Group Title: Press bulletin
Title: Growing sweet potato draws
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 Material Information
Title: Growing sweet potato draws
Series Title: Press bulletin
Physical Description: 2 leaves : ; 23 cm.
Language: English
Creator: McQuarrie, C. K
University of Florida -- Agricultural Experiment Station
Publisher: Florida Agricultural Experiment Station
Place of Publication: Gainesville
Publication Date: 1912
Subject: Sweet potatoes -- Planting -- Florida   ( lcsh )
Sweet potatoes -- Seeds -- Florida   ( lcsh )
Genre: government publication (state, provincial, terriorial, dependent)   ( marcgt )
non-fiction   ( marcgt )
Statement of Responsibility: by C.K. McQuarrie.
General Note: Caption title.
General Note: "March 9, 1912."
 Record Information
Bibliographic ID: UF00090336
Volume ID: VID00001
Source Institution: University of Florida
Holding Location: University of Florida
Rights Management: All rights reserved by the source institution and holding location.
Resource Identifier: oclc - 79047855

Full Text


March 9, 1912



By C. K. McQuarrie
The farmer who intends to raise a crop of sweet potatoes should prepare
for it by making a seed bed in time to have "draws" ready for setting in
the field as early in April as possible. This will allow the vines to grow suffi-
ciently to be cut into suitable lengths for planting the main crop late in May
or early in June.
When heavy rain and cold weather prevail through the month of Feb-
ruary, it is not advisable to make the bed too early. Cold moist soil is detri-
mental to the growth of the thrifty plants we need for setting out in the field.
If the bed is made early in March and cared for as suggested here, better
draws will be had in the same time, than if it is started earlier under un-
favorable conditions.
Location of the Bed
A preferable location for the bed is on the south side of a building or of
a tight board fence, so that the sun will keep the soil warm; for the sweet
potato is a plant of the tropics.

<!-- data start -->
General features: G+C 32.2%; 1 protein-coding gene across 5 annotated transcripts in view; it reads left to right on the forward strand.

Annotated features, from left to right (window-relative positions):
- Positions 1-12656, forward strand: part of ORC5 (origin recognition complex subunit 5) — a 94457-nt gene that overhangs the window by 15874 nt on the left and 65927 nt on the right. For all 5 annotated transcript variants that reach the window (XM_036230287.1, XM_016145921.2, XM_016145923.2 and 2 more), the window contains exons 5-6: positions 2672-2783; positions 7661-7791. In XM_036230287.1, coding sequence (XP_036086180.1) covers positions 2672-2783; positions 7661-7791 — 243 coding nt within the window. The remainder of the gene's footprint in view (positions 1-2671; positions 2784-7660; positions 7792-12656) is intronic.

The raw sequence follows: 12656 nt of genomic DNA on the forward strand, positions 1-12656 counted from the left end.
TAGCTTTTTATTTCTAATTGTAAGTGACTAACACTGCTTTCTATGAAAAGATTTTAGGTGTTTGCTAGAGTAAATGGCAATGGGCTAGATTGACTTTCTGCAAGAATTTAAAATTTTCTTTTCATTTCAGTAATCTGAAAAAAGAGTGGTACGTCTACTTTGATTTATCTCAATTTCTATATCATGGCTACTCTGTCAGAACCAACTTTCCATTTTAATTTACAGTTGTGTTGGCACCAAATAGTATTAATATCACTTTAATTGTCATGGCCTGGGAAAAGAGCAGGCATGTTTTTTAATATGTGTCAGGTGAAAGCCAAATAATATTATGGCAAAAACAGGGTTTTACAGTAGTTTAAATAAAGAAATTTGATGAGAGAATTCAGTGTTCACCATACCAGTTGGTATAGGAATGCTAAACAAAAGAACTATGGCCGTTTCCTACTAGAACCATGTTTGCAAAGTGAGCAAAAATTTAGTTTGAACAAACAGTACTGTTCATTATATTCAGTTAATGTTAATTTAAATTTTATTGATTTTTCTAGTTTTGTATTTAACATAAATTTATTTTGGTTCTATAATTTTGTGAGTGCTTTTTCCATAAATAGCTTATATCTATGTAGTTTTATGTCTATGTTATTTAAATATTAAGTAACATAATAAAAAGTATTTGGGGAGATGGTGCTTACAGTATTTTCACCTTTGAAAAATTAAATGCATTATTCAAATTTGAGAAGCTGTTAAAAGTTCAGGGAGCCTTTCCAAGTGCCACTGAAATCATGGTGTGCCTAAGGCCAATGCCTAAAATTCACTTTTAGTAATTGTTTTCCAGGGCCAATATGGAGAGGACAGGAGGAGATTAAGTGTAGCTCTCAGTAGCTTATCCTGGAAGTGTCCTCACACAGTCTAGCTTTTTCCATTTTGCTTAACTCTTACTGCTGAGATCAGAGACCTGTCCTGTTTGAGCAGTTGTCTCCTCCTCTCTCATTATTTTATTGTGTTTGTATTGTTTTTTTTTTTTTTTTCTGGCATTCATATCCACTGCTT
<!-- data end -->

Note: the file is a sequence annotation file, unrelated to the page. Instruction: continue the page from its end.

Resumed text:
Making the Bed
In making the bed it is advisable to clear a space on the ground of the
desired length and not more than four feet wide, so be easily accessible
when pulling the draws. It is sufficient tb level the soil with a rake or hoe
and take care that no water will stand in the vicinity in rainy weather. It is
advisable to make a frame for the bed by setting ten-inch or twelve-inch
boards on edge and driving stakes. On the bottom of the bed a layer of horse
manure about four inches thick should be placed. This should be covered
with soil to a depth of a few inches and tramped well so as to ensure it being
solid and prevent the escape of moisture. If sunny 'warm weather prevails,
the bed should be allowed to remain in that condition for a few days so that
the soil will be as warm as possible when the seed is laid in place.

Though this method of making a bed is not the one usually employed,
it will give a large number of strong draws in a short time.

Quality of Seed
One of the essentials towards a good crop is the use of good draws for
the first planting. To this end we must see that nothing but high grade seed
potatoes are used. The practice of using poor seed potatoes is really wasteful.
Nothing but the healthiest potatoes available should be used when making the
seed bed, and they should not be too small nor too large.
Each potato should be carefully put down in the bed separately so that
they do not touch one another, in which case rot will be apt to occur.
Any larger than the average should be split in halves the long way of the
potato and the cut side laid next the soil. After .the seed is all placed in posi-
tion it should be covered with a thin layer of soil, and on top of the soil
another thin layer of horse manure 'with a very little soil on top of that to
prevent evaporation. In ordinary practice we have found one bushel of seed
sufficient for an acre.
Care of the Bed
If dry weather prevails after making the bed it should be watered occa-
sionally with a sprinkler. The aim should be to keep the soil in such a moist
warm condition that we get draws as early as possible.
After the sprouts show above the ground and get to growing well, soil
should be added every few days so as to make long-necked draws. By covering
shallow at first and increasing the soil depth as the plants grow we get the
best conditions for quick growth, If we cover deep at first, growth is re-
tarded, and time is what counts when once the season for planting has come.

State papers please copy.

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